WASHINGTON—United States Senator Bill Hagerty (R-TN) has led his colleagues in introducing the Protecting Horses from Soring Act of 2022, which would end the harmful practice of soring in show horses while preventing inhibitory bureaucratic overregulation to preserve the Tennessee Walking Horse industry. The industry is vital for America’s agriculture economy, providing billions of dollars in economic impact across several states and employing over 20,000 people. The legislation is co-sponsored by U.S. Senate Republican Leader Mitch McConnell (R-KY) along with Senators Marsha Blackburn (R-TN) and Rand Paul (R-KY).
“The Tennessee Walking Horse industry is steeped in rich tradition dating back to 1886, and every year thousands of enthusiasts gather in Shelbyville, Tennessee, for the celebration of this great animal,” said Senator Hagerty. “I am pleased to introduce legislation that will support this important industry by bringing regulatory certainty that is objective and scientifically based while protecting horses, breeders, and competitors moving forward.”
“The Volunteer State has a rich history with Tennessee Walking Horses,” said Senator Blackburn. “Bad actors are using caustic chemicals, pressure shoeing, and other harmful practices to undermine the prestige of the industry. The Protecting Horses from Soring Act of 2022 will stop these bad actors and ensure that this Volunteer State tradition continues for years to come.”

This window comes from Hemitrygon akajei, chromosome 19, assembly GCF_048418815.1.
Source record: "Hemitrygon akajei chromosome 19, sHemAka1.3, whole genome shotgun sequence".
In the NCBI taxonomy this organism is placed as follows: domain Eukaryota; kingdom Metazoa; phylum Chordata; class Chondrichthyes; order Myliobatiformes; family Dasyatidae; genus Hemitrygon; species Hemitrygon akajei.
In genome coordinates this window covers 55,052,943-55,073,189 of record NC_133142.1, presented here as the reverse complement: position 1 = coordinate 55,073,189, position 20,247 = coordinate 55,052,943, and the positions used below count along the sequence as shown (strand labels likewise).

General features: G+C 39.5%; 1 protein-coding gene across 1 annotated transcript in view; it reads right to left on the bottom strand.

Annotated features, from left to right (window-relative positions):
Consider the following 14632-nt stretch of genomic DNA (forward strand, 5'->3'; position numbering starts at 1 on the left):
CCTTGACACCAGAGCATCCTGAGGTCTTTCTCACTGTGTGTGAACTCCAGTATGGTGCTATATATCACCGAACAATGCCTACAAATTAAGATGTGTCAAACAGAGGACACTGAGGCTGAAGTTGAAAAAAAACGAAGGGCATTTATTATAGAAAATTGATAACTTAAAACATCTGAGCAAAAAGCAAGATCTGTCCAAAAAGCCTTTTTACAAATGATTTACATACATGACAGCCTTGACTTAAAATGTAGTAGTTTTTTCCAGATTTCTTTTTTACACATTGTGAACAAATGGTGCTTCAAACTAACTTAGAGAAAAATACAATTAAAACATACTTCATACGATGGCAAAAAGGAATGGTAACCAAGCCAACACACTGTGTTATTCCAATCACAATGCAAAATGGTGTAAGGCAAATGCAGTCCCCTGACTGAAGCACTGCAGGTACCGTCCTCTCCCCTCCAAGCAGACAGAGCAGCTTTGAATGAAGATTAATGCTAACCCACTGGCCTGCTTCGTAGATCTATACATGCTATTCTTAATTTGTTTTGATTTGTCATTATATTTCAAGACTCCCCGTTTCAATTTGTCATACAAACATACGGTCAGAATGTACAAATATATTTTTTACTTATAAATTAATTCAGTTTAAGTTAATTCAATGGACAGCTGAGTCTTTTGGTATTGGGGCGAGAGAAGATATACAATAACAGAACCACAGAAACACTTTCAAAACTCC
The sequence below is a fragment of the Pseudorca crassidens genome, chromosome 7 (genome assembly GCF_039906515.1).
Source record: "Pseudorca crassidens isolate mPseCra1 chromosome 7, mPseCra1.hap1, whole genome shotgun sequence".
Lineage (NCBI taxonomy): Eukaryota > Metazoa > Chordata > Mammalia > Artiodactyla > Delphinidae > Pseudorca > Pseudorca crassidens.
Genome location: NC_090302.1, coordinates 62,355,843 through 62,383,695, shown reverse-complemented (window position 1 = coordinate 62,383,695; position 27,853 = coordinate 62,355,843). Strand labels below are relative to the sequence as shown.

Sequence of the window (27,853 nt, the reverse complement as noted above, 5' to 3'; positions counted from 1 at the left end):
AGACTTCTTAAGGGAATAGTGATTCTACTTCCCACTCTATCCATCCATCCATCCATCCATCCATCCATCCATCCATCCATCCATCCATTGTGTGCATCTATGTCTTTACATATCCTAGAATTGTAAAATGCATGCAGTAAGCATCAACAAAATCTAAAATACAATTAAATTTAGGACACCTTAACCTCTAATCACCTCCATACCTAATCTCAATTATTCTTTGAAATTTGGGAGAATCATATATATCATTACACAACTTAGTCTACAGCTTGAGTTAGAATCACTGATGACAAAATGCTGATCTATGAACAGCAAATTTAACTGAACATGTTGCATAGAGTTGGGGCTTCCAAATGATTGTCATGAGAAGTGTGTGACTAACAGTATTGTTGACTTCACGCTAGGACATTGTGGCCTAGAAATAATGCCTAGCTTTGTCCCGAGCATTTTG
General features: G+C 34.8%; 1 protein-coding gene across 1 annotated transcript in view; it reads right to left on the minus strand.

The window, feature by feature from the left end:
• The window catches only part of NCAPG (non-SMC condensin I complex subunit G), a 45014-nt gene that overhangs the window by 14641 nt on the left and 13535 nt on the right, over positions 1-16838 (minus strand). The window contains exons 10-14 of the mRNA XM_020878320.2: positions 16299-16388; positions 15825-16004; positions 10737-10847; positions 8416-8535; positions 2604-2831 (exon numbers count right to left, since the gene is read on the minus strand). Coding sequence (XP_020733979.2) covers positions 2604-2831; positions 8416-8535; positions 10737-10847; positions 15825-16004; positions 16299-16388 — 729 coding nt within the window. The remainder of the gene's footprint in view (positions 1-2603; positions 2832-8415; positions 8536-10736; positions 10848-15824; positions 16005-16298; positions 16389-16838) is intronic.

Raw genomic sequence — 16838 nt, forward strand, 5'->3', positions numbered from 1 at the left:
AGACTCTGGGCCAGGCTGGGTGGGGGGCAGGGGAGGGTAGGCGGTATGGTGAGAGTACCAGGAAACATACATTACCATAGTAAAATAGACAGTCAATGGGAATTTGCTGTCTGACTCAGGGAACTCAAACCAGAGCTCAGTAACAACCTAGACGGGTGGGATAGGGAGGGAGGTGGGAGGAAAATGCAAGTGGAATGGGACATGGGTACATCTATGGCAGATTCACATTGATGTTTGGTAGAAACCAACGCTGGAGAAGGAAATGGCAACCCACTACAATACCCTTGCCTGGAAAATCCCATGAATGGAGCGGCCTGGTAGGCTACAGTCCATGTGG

Specifically, the Protecting Horses from Soring Act of 2022 would give state officials and industry and equine experts with extensive experience the authority to ensure consistent oversight of inspections related to horse soring. It would also require objective scientific testing, prevent conflicts of interest, and suspend horses from shows if they are found to be sore, as defined by a U.S. Department of Agriculture (USDA) commissioned report published by the National Academy of Sciences.
- After receiving pressure from animal rights activists and leftist ideologues, the Biden Administration is considering a proposed rule that could kill the Tennessee Walking Horse industry.
- A competing bill, the Prevent All Soring Tactics (PAST) Act of 2021, would expand the USDA’s current jurisdiction over horse show inspections, an entity that has already been proven to be ineffective and would likely increase costs to all U.S. taxpayers.
- The PAST Act of 2021 would also ban many industry-wide, standard training and show devices and has been described by the Performance Show Horse Association as legislation that would “do little more than create another layer of bureaucracy at the USDA while denying horse enthusiasts the opportunity” to participate in competitions that are the basis of the Tennessee Walking Horse industry.